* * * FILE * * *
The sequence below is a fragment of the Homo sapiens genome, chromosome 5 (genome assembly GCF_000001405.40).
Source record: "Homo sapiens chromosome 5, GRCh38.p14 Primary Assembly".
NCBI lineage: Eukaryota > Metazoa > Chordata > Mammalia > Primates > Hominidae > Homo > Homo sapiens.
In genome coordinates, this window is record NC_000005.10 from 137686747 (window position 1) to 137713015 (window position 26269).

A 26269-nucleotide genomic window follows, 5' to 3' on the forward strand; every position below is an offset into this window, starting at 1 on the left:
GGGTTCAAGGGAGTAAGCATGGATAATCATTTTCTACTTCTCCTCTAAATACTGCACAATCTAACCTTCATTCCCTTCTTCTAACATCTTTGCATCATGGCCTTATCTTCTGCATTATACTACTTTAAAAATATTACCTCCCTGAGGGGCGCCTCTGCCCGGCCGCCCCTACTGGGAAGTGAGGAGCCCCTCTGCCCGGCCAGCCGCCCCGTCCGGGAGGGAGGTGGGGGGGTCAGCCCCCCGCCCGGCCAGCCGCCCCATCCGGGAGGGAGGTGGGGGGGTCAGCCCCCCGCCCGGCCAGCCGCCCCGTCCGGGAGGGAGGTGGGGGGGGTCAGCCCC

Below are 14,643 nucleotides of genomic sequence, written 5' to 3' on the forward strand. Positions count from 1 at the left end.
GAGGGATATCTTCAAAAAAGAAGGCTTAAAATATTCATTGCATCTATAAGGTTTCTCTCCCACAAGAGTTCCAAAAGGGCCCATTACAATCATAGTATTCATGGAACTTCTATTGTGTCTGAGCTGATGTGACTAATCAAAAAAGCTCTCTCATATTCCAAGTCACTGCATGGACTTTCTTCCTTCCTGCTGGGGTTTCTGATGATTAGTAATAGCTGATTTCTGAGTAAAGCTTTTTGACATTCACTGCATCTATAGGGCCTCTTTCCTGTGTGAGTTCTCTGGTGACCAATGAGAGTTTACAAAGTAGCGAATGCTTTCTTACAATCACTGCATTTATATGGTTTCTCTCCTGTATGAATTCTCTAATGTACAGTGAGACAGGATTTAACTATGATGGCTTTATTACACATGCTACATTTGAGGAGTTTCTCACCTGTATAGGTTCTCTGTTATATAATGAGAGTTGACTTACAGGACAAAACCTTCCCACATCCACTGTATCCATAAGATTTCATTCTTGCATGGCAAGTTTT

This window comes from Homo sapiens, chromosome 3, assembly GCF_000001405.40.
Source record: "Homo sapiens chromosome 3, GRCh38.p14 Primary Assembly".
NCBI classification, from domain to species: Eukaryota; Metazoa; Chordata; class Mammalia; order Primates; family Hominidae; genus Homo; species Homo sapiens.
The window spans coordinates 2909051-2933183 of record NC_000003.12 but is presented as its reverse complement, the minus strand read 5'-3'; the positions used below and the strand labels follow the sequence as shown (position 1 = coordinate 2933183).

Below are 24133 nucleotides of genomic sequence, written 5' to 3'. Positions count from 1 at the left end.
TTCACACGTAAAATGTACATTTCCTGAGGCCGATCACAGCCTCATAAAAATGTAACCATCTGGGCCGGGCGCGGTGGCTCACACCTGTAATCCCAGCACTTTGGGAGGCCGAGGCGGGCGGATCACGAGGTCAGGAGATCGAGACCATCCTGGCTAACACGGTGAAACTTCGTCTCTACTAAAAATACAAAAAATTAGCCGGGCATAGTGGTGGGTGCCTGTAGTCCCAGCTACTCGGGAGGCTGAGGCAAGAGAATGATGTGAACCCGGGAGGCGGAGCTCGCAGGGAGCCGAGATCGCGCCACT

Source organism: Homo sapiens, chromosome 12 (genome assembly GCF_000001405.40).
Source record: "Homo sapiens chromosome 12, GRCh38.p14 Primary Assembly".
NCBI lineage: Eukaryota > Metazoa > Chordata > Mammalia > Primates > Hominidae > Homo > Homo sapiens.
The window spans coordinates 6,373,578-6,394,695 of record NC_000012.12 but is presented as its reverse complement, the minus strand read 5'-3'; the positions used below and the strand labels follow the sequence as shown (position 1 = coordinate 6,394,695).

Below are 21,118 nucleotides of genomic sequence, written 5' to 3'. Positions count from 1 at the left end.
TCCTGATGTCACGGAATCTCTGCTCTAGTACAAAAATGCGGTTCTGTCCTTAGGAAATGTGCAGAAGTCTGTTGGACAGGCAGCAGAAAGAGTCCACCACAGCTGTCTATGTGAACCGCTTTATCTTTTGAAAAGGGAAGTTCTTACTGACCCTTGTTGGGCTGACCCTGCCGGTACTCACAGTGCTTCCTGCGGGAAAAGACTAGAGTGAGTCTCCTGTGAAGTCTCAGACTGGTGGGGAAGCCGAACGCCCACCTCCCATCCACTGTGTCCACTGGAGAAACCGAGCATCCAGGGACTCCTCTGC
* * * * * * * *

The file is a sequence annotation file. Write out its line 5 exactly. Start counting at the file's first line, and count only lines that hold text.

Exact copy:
A 26269-nucleotide genomic window follows, 5' to 3' on the forward strand; every position below is an offset into this window, starting at 1 on the left: